After a 3 month period of observation time and pain management, patient showed no improvement and surgical exploration of the ulnar side of the wrist and forearm was advised.

During surgical exploration, a muscle, with normal appearance crossed over the ulnar neurovascular bundle, at distal forearm, proximal to the wrist (Figs. 1­2). Surgical exploration was expanded both proximally and distally in order to achieve full view of the origin and insertion sites. Compromised underlying structures were released. Ulnar canal exploration was also performed.

Fig. 1. Left wrist, fingers to the right: Accessory abductor
digiti minimi just under skin at the ulnar side of left volar wrist.

Fig. 2. Left wrist, fingers to the right: Accessory abductor digiti
minimi pushed up by forceps reveling ulnar artery and nerve bundle underneath.

The anomalous muscle originated from the anteromedial aspect of the palmaris longus tendon about 3.5 cm proximal to the wrist crease and inserted over the fascia of the abductor digiti minimi muscle (Fig. 3). The muscle was located over flexor carpi ulnaris muscle, ulnar side of flexor digitorum superficialis tendons and crossed over the proximal third of ulnar canal, in close contact with the ulnar nerve and vessels.

Origin site, meshed with the abductor digiti minimi muscle. Muscle dimensions in situ were, 6.0 cm long, 2.0 cm wide and 1.0 cm thick. No other abnormalities were observed. The muscle was excised in order to decompress ulnar canal.

After surgery, symptomatic relief was fully accomplished. Histopathologic report described normal muscle tissue.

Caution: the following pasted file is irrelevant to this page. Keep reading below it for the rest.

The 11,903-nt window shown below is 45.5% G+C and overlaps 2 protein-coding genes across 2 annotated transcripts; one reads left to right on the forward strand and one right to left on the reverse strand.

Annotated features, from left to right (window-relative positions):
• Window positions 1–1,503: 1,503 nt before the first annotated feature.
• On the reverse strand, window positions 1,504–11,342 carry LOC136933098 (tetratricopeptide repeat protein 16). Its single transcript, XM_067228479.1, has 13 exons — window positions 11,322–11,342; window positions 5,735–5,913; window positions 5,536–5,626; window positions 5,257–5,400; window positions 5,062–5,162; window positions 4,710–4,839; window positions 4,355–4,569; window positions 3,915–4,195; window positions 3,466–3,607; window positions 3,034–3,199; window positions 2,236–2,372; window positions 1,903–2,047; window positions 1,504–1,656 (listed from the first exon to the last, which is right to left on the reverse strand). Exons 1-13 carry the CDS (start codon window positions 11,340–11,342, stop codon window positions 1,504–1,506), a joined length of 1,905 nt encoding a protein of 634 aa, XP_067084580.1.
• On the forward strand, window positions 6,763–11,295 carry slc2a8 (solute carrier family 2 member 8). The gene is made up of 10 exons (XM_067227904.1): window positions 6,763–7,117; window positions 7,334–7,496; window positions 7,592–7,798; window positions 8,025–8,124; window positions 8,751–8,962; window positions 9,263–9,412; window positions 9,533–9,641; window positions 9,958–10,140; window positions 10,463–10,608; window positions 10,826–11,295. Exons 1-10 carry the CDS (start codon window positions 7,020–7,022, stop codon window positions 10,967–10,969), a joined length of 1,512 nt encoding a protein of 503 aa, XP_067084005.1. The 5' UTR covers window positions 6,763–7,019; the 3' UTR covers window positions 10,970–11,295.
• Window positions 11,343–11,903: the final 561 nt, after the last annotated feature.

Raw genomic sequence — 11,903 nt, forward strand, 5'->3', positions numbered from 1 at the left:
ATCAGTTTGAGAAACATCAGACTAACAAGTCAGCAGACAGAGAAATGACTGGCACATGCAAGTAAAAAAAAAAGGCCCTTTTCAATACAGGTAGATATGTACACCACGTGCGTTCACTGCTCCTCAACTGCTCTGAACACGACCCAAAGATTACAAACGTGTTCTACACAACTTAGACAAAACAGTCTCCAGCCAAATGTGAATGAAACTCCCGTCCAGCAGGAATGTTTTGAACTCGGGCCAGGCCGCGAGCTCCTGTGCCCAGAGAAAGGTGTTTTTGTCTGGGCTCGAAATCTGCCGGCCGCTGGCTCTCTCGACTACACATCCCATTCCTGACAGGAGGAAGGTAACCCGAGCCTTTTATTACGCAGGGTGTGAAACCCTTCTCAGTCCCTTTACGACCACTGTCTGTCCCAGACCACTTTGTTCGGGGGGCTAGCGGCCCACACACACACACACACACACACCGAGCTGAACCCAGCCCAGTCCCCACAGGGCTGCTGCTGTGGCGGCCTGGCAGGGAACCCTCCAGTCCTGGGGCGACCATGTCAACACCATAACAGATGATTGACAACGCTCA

Fig. 3. Left wrist, fingers to the right: Surgical resection showing
the anomalous muscle originated from the antero-medial
aspect of the palmaris longus tendon.

Case 2. A 27-year-old male patient, right handed, engineer, complained of numbness over his right hand and referred sore pain at his right distal forearm. Symptoms worsened after weight lifting and computer typing. Patient received anti-inflammatory drugs, physical therapy, wrist splinting, and medical rest over a one-month period. No symptomatic improvement was obtained. Low resolution ultrasound testing reported flexor tenosynovitis. No other abnormalities were informed.

Physical assessment showed a bulky mass over the ulnar side of the distal forearm (Fig. 4), which increased in volume during wrist flexion and ulnar deviation against resistance. The anomalous enlargement was also evident when the fifth finger was tested in abduction against resistance. Hypoesthesia was found to be present at the volar ulnar side of the right hand, with normal sensibility over the dorsal-ulnar aspect of the hand. Froment´s sign was present.

Fig. 4. Bulky mass over the middle-ulnar side of the distal right forearm (arrows).

A second ultrasound study, with a high-resolution technique, and a well-trained muscle skeletal radiologist, was performed. Reverse palmaris longus and accessory abductor digiti minimi muscles were reported. Persistent median artery was also found. No additional testing was applied.

Surgical exploration was indicated in order to release nerve compression. A flat, wide muscle over the median and ulnar nerve appeared present immediately beneath skin incision (Fig. 5).